Understanding Earwax: A Natural Guardian for Your Ears

Earwax, scientifically known as cerumen, is a substance that often gets an undeserved bad rap. Its appearance, thick and waxy, ranging in color from off-white to brown, might make it seem unsightly or unclean. However, earwax is far from dirty or unhealthy; in fact, it’s a sign of your ears functioning precisely as they should.

What is Earwax?

Earwax primarily consists of oils produced by glands in your ears, with approximately 60% keratin—a natural protein that keeps your hair, skin, and nails healthy. The remaining components include dead skin cells, fatty acids, and other compounds.

Daily Earwax Care

In most cases, the best approach to earwax is to simply leave it alone. Contrary to common misconceptions about hygiene, earwax is a valuable ally in maintaining ear health. Here’s why:

  • Infection Prevention: Earwax helps prevent bacterial infections by keeping the ear canal’s skin moist and preventing irritation caused by dust or debris.
  • Natural Debris Removal: Earwax acts as a natural cleaner, capturing and transporting dust, debris, and dried skin out of the ear canal over time.

Think of earwax as nature’s way of caring for your ears, similar to how tears protect and cleanse your eyes. Just as tears flow to remove impurities from your eyes, earwax gradually moves along the ear canal, carrying away particles that could cause harm.

Earwax Care: Avoiding Common Mistakes

The golden rule is that you should not do anything invasive about earwax on your own.  In most cases, your ear will take care of itself.  In cases where it doesn’t, the only safe option is to see a hearing healthcare provider as they possess the professional tools, such as an otoscope, to assess whether you have earwax build-up that requires medical attention.  And, if they find that you have such a build-up, they will know how to remove the earwax safely and comfortably.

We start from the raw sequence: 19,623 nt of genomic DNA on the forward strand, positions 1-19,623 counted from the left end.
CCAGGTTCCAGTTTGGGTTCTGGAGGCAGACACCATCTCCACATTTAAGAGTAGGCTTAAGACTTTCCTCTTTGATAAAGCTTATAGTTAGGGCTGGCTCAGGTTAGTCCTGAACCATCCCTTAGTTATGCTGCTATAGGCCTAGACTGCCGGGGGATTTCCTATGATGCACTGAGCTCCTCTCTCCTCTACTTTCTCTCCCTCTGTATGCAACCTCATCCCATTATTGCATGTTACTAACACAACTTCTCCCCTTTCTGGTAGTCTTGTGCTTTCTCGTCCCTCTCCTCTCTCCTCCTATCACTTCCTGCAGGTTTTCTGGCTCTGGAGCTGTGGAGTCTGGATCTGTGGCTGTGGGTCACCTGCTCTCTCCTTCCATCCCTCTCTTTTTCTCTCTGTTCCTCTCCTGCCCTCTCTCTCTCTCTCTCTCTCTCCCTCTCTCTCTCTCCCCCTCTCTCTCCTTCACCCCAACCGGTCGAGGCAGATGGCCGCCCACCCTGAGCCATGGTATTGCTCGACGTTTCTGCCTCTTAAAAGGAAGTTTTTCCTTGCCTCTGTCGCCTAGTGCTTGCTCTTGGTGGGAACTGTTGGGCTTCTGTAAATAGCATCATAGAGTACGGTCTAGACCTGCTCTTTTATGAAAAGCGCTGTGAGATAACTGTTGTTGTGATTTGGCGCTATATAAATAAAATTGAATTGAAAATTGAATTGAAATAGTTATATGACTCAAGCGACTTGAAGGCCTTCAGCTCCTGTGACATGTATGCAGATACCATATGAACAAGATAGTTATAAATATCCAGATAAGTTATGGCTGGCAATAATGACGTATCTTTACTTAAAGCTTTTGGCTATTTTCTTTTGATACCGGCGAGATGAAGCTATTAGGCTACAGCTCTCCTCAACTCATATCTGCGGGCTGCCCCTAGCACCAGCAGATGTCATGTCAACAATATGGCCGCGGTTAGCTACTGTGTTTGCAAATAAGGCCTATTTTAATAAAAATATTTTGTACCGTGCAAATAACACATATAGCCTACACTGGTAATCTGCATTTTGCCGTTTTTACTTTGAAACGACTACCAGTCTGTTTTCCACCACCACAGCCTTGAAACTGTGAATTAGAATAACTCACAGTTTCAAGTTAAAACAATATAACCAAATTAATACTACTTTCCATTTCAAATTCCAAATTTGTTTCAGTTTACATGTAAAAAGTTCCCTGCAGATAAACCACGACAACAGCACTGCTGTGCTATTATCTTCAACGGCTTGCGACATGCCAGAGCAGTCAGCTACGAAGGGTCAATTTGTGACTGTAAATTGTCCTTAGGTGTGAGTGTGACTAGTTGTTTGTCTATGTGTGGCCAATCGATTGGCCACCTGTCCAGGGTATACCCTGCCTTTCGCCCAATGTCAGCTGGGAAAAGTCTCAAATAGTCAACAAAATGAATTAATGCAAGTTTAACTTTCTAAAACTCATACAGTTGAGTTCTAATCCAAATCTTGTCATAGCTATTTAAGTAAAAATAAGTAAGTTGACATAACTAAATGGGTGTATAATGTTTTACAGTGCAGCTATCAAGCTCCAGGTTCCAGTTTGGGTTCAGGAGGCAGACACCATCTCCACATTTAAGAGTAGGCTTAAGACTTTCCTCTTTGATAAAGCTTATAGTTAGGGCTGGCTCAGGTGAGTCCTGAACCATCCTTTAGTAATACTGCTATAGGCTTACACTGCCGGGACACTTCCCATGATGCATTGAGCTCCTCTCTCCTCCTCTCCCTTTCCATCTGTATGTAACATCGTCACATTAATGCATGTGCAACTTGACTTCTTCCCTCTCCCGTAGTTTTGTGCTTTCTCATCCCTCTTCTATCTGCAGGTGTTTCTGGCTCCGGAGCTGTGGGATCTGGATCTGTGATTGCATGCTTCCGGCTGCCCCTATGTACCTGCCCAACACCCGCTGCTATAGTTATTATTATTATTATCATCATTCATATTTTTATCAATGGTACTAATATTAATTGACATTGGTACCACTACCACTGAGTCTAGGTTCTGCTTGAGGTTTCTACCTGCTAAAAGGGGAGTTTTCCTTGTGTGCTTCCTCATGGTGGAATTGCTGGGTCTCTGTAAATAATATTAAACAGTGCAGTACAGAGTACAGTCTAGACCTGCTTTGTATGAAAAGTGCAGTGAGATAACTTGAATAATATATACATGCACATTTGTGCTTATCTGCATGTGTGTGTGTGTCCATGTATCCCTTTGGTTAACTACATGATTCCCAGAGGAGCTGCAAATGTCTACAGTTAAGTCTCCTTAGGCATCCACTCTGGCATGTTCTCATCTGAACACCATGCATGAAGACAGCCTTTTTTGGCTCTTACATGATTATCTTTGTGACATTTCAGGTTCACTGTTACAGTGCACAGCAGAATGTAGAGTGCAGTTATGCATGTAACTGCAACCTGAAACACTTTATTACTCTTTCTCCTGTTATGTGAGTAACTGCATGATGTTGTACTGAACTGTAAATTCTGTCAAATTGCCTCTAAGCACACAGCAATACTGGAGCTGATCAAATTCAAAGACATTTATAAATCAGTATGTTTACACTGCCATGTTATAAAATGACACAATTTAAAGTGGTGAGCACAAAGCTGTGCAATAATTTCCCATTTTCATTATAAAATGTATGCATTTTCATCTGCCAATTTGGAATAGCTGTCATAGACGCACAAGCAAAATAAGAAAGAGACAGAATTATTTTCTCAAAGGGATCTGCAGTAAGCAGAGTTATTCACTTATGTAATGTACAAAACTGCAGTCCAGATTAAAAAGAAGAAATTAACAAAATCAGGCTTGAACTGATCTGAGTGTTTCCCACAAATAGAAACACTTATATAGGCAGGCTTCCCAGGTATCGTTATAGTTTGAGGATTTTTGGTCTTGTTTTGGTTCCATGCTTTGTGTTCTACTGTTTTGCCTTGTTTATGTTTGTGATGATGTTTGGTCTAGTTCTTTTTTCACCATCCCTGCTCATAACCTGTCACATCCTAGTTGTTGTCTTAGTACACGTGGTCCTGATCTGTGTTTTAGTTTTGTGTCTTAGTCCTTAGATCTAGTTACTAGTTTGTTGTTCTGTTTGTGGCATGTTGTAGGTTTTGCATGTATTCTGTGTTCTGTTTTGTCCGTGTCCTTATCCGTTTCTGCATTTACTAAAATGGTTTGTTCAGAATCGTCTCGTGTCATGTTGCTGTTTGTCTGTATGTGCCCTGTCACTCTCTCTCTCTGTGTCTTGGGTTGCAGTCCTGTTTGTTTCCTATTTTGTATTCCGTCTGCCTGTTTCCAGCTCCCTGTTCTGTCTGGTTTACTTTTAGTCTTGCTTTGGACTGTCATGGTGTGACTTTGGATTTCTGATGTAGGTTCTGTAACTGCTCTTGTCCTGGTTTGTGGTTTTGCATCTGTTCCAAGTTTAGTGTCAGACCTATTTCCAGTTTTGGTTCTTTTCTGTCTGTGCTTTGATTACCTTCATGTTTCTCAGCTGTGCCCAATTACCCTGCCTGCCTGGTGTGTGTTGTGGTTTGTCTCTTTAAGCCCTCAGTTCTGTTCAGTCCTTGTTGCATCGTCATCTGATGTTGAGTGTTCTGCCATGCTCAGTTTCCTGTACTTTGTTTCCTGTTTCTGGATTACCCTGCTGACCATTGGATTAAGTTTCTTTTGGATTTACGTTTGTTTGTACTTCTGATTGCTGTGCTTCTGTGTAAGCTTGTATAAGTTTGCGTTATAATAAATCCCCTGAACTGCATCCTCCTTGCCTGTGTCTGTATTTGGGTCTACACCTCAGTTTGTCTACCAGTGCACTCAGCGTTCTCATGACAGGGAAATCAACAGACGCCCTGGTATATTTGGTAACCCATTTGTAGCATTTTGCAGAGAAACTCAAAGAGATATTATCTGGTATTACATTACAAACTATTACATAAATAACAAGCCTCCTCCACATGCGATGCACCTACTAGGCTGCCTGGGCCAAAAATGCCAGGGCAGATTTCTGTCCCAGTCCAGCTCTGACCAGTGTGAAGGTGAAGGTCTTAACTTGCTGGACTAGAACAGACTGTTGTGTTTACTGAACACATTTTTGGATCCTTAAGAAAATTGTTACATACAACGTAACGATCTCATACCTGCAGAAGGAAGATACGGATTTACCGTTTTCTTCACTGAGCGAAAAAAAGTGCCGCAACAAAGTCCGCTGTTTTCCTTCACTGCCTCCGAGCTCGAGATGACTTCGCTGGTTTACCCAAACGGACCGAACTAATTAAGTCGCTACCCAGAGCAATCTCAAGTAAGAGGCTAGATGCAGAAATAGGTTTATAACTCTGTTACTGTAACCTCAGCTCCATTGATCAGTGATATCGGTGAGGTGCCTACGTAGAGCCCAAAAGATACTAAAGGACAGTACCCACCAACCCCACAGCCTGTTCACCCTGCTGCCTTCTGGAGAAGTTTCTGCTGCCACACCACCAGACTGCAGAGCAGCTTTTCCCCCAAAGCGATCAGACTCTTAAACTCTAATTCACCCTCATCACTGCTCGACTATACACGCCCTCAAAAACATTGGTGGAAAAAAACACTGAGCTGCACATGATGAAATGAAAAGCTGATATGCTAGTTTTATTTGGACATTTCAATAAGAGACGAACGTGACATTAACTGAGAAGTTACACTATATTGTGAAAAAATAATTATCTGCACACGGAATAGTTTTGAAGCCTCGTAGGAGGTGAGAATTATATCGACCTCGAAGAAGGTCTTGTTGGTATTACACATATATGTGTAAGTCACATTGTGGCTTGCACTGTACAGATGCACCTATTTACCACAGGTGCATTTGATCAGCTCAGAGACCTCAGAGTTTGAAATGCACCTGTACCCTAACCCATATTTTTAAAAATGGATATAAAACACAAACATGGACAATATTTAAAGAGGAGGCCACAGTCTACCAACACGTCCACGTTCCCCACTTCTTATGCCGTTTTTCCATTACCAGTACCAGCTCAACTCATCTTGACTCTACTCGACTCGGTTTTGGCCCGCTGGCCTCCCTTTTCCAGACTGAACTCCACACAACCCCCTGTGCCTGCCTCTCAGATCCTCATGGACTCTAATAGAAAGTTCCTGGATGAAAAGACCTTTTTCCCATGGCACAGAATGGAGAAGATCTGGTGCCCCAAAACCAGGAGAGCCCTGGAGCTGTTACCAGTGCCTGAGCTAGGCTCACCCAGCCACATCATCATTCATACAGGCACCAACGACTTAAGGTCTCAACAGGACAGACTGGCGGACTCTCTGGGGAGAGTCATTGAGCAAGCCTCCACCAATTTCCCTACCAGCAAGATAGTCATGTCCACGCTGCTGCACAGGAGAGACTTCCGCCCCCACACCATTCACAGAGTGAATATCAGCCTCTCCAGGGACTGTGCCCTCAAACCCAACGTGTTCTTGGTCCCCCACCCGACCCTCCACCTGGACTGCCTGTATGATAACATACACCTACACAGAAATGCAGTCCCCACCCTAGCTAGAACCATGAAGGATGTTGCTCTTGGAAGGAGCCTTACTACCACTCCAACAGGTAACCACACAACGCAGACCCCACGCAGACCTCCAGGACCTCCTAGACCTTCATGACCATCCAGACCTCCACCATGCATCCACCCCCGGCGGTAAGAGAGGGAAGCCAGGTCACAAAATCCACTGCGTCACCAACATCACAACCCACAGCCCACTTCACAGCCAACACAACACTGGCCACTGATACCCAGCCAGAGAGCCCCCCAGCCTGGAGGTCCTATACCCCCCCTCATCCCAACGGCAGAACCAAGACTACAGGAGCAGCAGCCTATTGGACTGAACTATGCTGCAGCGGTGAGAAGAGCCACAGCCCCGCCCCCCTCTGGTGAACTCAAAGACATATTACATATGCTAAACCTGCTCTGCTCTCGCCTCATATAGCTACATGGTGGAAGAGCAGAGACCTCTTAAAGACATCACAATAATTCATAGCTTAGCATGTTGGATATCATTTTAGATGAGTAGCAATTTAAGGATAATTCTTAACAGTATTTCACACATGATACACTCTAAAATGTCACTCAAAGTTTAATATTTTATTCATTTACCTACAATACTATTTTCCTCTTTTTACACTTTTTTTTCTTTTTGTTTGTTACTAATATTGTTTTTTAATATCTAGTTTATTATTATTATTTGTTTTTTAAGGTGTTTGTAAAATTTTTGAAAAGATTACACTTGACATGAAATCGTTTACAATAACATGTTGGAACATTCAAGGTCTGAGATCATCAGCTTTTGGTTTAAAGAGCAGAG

Do not use cotton swabs or other small tools

Cotton swabs, or any similar, small items, are dangerous.  Most cotton swab boxes even say not to insert a cotton swab in the ear.  The reason is two-fold.

First, they are very small, and they can easily puncture your eardrum, no matter how careful you are.  The reason being is that your sinuses connect your ears, nose and throat.  Because of that connection, you may inadvertently trigger a sneeze or a cough, which would cause a sudden movement which can result in a punctured eardrum.  Aside from being extremely painful, this can also lead to an ear infection or worse.

Second, you may end up working against your goal of cleaning out earwax.  The cotton swab or other object can actually push earwax deeper into your ear canal and against your eardrum, thereby impacting the wax.

Don't use ear candles

Ear candles are, essentially, tubes of waxed fabric that you insert into your ear, then set the opposite end on fire.  The idea is that a vacuum is created that sucks the earwax out, and it is about as safe as it sounds.  Aside from the fire hazards, the vacuum can puncture the eardrum.  Other, safer sounding terms for this are ear coning and thermal auricular therapy.

Why Earwax Buildup Occurs

Earwax build-up is a common occurrence, even though earwax is a natural substance. Several factors contribute to it:

  • Excess Production: Some individuals naturally produce more earwax than others.
  • Impaction: Using earbuds or hearing aids can push earwax deeper into the ear canal, hindering its natural expulsion.
  • Aging: As you age, your ears may produce less fluid earwax, leading to a higher likelihood of build-up.

Recognizing Earwax Build-Up

The signs of earwax build-up often mimic those of conductive hearing loss:

  • Muffled hearing
  • Tinnitus (ringing or buzzing in the ears)
  • Difficulty understanding speech
  • Feeling of fullness or plugging
  • Earache
  • Feedback or whistling (if you are already wearing hearing aids)

Safe Management of Earwax Build-Up

If you suspect earwax build-up, it’s crucial to address it safely and promptly. Here’s what we recommend that you do:

  • Consult a Professional: Book an appointment with a hearing healthcare provider, as they can assess the severity and cause of your earwax build-up.
  • In-Clinic Removal: In many cases, a Clinician can safely remove impacted earwax during your appointment, providing immediate relief.
  • Hearing Test: If earwax is not the sole cause of your hearing struggles, we recommend that you schedule a hearing test with a trusted professional to look into this further and determine a solution that is right, just for you!

Remember, your hearing health is essential, and seeking professional guidance is the safest and most effective way to manage earwax build-up and any associated hearing concerns.

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